When you’re just starting your journey as a small-business entrepreneur, you might be tempted to offer a long list of products or services. After all, what could be better than being known as the best company for all of those services? But in reality, it’s pretty difficult – if not impossible – to establish yourself as the best at something if you’re juggling so many different offerings.
Carving out a niche for your small-business to market to is crucial to keeping your customers happy and your small business growing. Not only does a niche let you focus on one area of expertise and excel at it, you’ll also be able to easily communicate to customers what it is you offer.
Here’s how to find the perfect niche for your small business:
Clearly Define your Knowledge Base and Target Market
First, you need to look at the market you want your business to enter. For example, you could start a business in the IT, food, or travel industry. Regardless of your chosen market, you’ll need this before you can start making a niche for your business.
Narrow your Market down to a Specific Product or Service
Now you’ll want to look into more specific areas in your chosen field. You’ll start with your general market, and keep breaking it down into specific areas until you’ve ended up with a fairly specific niche. You’ll want to keep going until you can easily describe what your company offers in one or two sentences. Meaning you can easily explain who you help with your services, and what exactly you help them with.
For example, if you want to open a small food business, you can’t just market that you serve food. You’ll want to serve a certain kind of food. Maybe you want to open an Italian bistro. Or a small burger joint. Regardless, you need to narrow your business’ focus down to something you can focus and excel at. If you were a vegan fast food place, you would say you help busy people eat healthy when they’re in a hurry.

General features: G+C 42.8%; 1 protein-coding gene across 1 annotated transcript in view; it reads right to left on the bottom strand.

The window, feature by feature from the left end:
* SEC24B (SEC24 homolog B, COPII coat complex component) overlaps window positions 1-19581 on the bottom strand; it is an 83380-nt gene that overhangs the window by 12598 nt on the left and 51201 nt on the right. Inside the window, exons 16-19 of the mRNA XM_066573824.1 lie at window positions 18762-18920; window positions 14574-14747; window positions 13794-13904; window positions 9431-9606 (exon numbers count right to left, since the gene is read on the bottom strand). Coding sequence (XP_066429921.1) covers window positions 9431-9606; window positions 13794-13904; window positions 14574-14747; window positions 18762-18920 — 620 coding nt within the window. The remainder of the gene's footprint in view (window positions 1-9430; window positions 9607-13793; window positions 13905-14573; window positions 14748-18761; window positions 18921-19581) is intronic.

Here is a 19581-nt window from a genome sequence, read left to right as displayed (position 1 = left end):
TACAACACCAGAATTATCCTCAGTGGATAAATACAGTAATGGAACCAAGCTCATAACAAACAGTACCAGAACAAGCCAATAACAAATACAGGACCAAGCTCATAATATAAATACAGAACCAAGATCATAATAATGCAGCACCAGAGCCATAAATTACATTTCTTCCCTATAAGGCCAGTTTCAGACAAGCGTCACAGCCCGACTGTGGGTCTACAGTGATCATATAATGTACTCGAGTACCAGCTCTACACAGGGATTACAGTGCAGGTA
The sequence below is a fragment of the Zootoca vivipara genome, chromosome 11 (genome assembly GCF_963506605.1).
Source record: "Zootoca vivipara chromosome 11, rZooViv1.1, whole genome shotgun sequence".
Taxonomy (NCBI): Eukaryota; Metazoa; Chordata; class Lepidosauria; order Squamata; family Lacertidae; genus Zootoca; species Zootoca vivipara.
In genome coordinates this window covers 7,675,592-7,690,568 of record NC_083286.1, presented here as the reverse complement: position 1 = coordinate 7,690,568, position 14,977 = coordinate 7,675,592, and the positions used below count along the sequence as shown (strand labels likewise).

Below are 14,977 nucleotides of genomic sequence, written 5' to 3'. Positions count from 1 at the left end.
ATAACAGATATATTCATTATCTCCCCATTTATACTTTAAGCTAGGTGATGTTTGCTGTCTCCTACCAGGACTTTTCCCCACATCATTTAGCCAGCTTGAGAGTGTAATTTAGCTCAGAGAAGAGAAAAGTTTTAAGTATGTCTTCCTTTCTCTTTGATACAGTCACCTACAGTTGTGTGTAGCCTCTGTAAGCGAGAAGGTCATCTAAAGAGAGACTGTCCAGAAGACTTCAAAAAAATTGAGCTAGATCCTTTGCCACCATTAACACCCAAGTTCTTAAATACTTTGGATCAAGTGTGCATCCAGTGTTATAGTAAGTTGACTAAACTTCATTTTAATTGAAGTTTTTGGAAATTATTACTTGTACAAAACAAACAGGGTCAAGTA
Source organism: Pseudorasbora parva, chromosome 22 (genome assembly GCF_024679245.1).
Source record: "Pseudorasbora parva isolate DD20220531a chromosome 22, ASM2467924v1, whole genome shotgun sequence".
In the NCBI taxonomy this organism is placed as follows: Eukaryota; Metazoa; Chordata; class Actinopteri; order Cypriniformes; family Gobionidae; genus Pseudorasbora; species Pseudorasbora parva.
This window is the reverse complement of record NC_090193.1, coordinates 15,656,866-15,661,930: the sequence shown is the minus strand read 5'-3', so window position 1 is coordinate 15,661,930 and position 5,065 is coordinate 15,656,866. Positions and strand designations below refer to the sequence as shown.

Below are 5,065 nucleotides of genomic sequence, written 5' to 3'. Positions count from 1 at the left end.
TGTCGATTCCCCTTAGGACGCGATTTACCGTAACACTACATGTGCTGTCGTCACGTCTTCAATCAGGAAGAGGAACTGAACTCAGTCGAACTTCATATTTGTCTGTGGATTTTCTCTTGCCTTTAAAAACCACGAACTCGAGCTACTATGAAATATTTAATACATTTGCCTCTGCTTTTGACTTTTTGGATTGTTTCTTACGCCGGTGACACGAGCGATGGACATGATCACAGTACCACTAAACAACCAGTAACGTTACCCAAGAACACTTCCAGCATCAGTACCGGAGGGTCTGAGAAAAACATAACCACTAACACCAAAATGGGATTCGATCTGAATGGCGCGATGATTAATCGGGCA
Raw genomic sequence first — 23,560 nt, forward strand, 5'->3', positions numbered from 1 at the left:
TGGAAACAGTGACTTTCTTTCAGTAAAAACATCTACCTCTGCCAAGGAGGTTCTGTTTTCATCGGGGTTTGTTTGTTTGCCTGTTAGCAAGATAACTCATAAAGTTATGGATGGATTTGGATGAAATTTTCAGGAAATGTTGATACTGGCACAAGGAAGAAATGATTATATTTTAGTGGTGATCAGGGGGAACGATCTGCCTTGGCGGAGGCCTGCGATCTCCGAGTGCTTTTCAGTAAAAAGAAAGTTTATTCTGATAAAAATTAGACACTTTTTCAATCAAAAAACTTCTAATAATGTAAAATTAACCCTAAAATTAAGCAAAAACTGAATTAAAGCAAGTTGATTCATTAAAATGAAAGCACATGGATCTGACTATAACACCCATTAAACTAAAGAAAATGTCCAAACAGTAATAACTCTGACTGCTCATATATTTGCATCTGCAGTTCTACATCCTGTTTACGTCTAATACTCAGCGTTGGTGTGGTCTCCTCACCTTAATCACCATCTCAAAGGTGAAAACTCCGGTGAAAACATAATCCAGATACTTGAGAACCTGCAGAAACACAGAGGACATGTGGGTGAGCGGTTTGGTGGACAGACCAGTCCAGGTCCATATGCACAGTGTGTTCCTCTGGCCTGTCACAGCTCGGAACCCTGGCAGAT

Research Current Trends and Problems
Similar to the last point, you’ll want to look at recent behaviors, ideas, or products that are currently trending. If you can find something that someone wants, something that’s trending, or something that’s a frustration for a lot of people, and then solve it, you’ve got a good base to build a business on.
This is an important mindset to get into when you’re searching for a niche. You’ll need to look at your product not as a consumer, but more like a marketer. Analyze potential customers needs and wants, and brainstorm ideas on how to solve those problems or cater to those needs.
A Niche can be more than just a Product
The first thing that pops into most people’s minds when the subject of niches comes up, is potential products. However, a small business can make a niche for itself in many different ways. Anything that makes your business stand out or gives you a specific market can be a profitable niche.
Location can be a big niche for small business startups. If you can find an underserved area and open up shop, you’ll have a good chance at success. Maybe your business could make a name for itself with the quality of its products. Or you can deliver your product or service in a unique way.
The point is, don’t be afraid to think outside the box when choosing a niche. The more your company stands out from the competition, the better!
Research and Decide
Once you’ve got an idea of your niche, you’ll want to do some research on existing companies in that niche. You might find that the market is flooded with competition, which doesn’t bode well for your chances of success. A few competitors are fine, and might even be a good indicator of consumer demand. You’ll also get a look at your competitors, and plan accordingly.
Having a niche is critical to the success of any small business startup. You’ll be able to grow and scale your business at a more controllable pace, make smarter business decisions, and ultimately, make more money.
Regardless of your decision, be sure to do your research! Choosing a niche is easily one of the most important factors for a small business succeeding or failing.